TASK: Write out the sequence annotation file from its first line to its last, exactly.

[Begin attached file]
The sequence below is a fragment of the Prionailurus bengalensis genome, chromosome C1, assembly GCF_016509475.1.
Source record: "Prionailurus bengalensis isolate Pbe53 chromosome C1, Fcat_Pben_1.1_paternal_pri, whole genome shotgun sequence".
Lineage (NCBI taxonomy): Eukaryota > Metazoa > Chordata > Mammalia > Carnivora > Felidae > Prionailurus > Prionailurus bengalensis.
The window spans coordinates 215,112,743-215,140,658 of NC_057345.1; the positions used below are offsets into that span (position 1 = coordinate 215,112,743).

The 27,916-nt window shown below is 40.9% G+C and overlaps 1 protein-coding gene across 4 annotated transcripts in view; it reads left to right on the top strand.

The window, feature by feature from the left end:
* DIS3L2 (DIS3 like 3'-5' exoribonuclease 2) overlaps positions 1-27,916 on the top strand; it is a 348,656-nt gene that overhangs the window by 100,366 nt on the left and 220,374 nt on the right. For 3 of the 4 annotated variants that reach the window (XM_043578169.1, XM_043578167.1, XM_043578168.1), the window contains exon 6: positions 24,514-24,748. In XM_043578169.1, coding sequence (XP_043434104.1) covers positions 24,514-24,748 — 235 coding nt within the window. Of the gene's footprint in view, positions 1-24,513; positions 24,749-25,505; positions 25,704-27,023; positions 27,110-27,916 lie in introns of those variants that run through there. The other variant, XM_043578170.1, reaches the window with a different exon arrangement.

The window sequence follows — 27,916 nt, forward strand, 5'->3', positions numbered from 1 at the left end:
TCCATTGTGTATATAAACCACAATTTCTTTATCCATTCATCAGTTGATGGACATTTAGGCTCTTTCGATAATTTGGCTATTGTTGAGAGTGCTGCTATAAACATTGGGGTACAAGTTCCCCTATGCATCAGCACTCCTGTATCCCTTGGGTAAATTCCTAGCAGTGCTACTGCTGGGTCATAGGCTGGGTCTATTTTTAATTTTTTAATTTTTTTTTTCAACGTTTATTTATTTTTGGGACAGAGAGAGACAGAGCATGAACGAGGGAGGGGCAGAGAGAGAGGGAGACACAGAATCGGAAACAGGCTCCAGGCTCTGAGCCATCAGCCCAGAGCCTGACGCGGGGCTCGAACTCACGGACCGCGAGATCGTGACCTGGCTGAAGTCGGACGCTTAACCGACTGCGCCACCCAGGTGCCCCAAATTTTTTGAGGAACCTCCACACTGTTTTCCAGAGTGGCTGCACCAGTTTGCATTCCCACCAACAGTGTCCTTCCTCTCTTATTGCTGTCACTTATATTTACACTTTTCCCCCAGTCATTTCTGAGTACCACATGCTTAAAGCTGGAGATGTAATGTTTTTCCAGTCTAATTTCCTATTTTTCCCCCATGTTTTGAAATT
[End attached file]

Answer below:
The sequence below is a fragment of the Prionailurus bengalensis genome, chromosome C1, assembly GCF_016509475.1.
Source record: "Prionailurus bengalensis isolate Pbe53 chromosome C1, Fcat_Pben_1.1_paternal_pri, whole genome shotgun sequence".
Lineage (NCBI taxonomy): Eukaryota > Metazoa > Chordata > Mammalia > Carnivora > Felidae > Prionailurus > Prionailurus bengalensis.
The window spans coordinates 215,112,743-215,140,658 of NC_057345.1; the positions used below are offsets into that span (position 1 = coordinate 215,112,743).

The 27,916-nt window shown below is 40.9% G+C and overlaps 1 protein-coding gene across 4 annotated transcripts in view; it reads left to right on the top strand.

The window, feature by feature from the left end:
* DIS3L2 (DIS3 like 3'-5' exoribonuclease 2) overlaps positions 1-27,916 on the top strand; it is a 348,656-nt gene that overhangs the window by 100,366 nt on the left and 220,374 nt on the right. For 3 of the 4 annotated variants that reach the window (XM_043578169.1, XM_043578167.1, XM_043578168.1), the window contains exon 6: positions 24,514-24,748. In XM_043578169.1, coding sequence (XP_043434104.1) covers positions 24,514-24,748 — 235 coding nt within the window. Of the gene's footprint in view, positions 1-24,513; positions 24,749-25,505; positions 25,704-27,023; positions 27,110-27,916 lie in introns of those variants that run through there. The other variant, XM_043578170.1, reaches the window with a different exon arrangement.

The window sequence follows — 27,916 nt, forward strand, 5'->3', positions numbered from 1 at the left end:
TCCATTGTGTATATAAACCACAATTTCTTTATCCATTCATCAGTTGATGGACATTTAGGCTCTTTCGATAATTTGGCTATTGTTGAGAGTGCTGCTATAAACATTGGGGTACAAGTTCCCCTATGCATCAGCACTCCTGTATCCCTTGGGTAAATTCCTAGCAGTGCTACTGCTGGGTCATAGGCTGGGTCTATTTTTAATTTTTTAATTTTTTTTTTCAACGTTTATTTATTTTTGGGACAGAGAGAGACAGAGCATGAACGAGGGAGGGGCAGAGAGAGAGGGAGACACAGAATCGGAAACAGGCTCCAGGCTCTGAGCCATCAGCCCAGAGCCTGACGCGGGGCTCGAACTCACGGACCGCGAGATCGTGACCTGGCTGAAGTCGGACGCTTAACCGACTGCGCCACCCAGGTGCCCCAAATTTTTTGAGGAACCTCCACACTGTTTTCCAGAGTGGCTGCACCAGTTTGCATTCCCACCAACAGTGTCCTTCCTCTCTTATTGCTGTCACTTATATTTACACTTTTCCCCCAGTCATTTCTGAGTACCACATGCTTAAAGCTGGAGATGTAATGTTTTTCCAGTCTAATTTCCTATTTTTCCCCCATGTTTTGAAATT